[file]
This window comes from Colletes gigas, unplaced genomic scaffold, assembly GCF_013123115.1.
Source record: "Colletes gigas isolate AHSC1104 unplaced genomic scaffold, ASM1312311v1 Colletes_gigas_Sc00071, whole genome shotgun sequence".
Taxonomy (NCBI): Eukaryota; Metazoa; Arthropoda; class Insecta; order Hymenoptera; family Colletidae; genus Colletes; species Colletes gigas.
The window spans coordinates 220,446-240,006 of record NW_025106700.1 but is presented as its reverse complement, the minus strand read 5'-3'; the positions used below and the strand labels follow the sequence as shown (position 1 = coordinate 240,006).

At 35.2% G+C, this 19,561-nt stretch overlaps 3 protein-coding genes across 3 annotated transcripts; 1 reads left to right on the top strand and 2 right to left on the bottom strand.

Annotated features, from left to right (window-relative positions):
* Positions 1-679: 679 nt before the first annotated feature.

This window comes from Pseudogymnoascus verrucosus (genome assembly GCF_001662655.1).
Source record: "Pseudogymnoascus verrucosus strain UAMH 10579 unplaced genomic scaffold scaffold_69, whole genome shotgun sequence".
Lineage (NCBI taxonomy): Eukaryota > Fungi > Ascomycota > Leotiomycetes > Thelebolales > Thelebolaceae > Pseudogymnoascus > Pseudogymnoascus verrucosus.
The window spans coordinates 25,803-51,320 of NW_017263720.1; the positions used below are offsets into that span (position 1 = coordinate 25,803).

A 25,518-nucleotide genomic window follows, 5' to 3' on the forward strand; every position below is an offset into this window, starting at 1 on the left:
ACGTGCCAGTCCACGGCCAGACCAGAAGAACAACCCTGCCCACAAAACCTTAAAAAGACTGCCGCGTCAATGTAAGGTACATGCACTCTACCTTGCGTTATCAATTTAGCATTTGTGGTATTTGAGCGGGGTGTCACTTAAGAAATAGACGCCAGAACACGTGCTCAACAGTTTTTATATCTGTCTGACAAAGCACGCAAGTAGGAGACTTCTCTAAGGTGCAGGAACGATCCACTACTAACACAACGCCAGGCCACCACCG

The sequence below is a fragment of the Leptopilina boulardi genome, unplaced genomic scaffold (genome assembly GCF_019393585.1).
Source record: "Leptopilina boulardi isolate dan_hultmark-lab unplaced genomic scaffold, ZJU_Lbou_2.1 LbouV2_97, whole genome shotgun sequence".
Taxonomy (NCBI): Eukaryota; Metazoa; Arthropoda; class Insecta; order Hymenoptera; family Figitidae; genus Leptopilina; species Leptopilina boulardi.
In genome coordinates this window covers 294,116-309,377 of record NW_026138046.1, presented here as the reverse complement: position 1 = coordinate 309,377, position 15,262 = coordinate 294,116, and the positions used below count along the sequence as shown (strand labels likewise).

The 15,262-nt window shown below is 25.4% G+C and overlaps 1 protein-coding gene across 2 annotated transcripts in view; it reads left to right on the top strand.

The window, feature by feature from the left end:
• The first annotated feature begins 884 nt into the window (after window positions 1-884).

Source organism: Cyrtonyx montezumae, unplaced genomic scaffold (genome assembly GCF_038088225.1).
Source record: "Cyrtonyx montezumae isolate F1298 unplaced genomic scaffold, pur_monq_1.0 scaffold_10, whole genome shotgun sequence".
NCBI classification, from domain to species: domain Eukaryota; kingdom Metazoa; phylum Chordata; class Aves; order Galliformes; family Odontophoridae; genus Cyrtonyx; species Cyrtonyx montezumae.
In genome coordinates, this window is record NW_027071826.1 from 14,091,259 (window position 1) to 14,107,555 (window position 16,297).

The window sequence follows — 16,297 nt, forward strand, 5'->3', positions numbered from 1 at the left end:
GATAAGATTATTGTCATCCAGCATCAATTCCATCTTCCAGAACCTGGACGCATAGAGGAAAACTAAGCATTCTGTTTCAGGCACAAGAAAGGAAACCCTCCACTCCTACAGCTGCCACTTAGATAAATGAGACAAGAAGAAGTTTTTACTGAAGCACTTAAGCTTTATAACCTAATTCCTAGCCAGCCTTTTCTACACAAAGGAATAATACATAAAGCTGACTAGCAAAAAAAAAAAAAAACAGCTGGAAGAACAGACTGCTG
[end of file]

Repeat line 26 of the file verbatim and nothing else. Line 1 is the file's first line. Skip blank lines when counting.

GATAAGATTATTGTCATCCAGCATCAATTCCATCTTCCAGAACCTGGACGCATAGAGGAAAACTAAGCATTCTGTTTCAGGCACAAGAAAGGAAACCCTCCACTCCTACAGCTGCCACTTAGATAAATGAGACAAGAAGAAGTTTTTACTGAAGCACTTAAGCTTTATAACCTAATTCCTAGCCAGCCTTTTCTACACAAAGGAATAATACATAAAGCTGACTAGCAAAAAAAAAAAAAAACAGCTGGAAGAACAGACTGCTG